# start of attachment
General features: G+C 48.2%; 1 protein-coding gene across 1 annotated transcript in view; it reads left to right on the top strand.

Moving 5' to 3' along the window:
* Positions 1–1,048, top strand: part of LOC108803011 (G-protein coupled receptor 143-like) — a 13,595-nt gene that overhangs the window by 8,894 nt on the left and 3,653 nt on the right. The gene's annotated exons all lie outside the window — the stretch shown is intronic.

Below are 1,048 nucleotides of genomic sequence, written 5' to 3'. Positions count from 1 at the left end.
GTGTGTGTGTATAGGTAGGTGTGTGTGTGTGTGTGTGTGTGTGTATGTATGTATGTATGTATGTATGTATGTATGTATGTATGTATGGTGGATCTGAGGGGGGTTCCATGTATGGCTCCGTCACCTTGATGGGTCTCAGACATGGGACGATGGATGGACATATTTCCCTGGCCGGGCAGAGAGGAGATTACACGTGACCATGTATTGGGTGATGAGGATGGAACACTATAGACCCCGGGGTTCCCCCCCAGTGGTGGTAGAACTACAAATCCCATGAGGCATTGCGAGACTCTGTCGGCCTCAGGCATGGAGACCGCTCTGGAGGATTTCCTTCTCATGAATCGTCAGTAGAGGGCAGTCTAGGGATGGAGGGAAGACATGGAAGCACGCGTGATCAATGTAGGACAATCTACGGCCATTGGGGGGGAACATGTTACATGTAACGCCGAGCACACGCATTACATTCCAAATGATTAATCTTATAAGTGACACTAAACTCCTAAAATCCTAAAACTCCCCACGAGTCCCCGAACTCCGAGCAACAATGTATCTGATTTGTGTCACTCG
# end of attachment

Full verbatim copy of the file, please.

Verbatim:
General features: G+C 48.2%; 1 protein-coding gene across 1 annotated transcript in view; it reads left to right on the top strand.

Moving 5' to 3' along the window:
* Positions 1–1,048, top strand: part of LOC108803011 (G-protein coupled receptor 143-like) — a 13,595-nt gene that overhangs the window by 8,894 nt on the left and 3,653 nt on the right. The gene's annotated exons all lie outside the window — the stretch shown is intronic.

Below are 1,048 nucleotides of genomic sequence, written 5' to 3'. Positions count from 1 at the left end.
GTGTGTGTGTATAGGTAGGTGTGTGTGTGTGTGTGTGTGTGTGTATGTATGTATGTATGTATGTATGTATGTATGTATGTATGTATGGTGGATCTGAGGGGGGTTCCATGTATGGCTCCGTCACCTTGATGGGTCTCAGACATGGGACGATGGATGGACATATTTCCCTGGCCGGGCAGAGAGGAGATTACACGTGACCATGTATTGGGTGATGAGGATGGAACACTATAGACCCCGGGGTTCCCCCCCAGTGGTGGTAGAACTACAAATCCCATGAGGCATTGCGAGACTCTGTCGGCCTCAGGCATGGAGACCGCTCTGGAGGATTTCCTTCTCATGAATCGTCAGTAGAGGGCAGTCTAGGGATGGAGGGAAGACATGGAAGCACGCGTGATCAATGTAGGACAATCTACGGCCATTGGGGGGGAACATGTTACATGTAACGCCGAGCACACGCATTACATTCCAAATGATTAATCTTATAAGTGACACTAAACTCCTAAAATCCTAAAACTCCCCACGAGTCCCCGAACTCCGAGCAACAATGTATCTGATTTGTGTCACTCG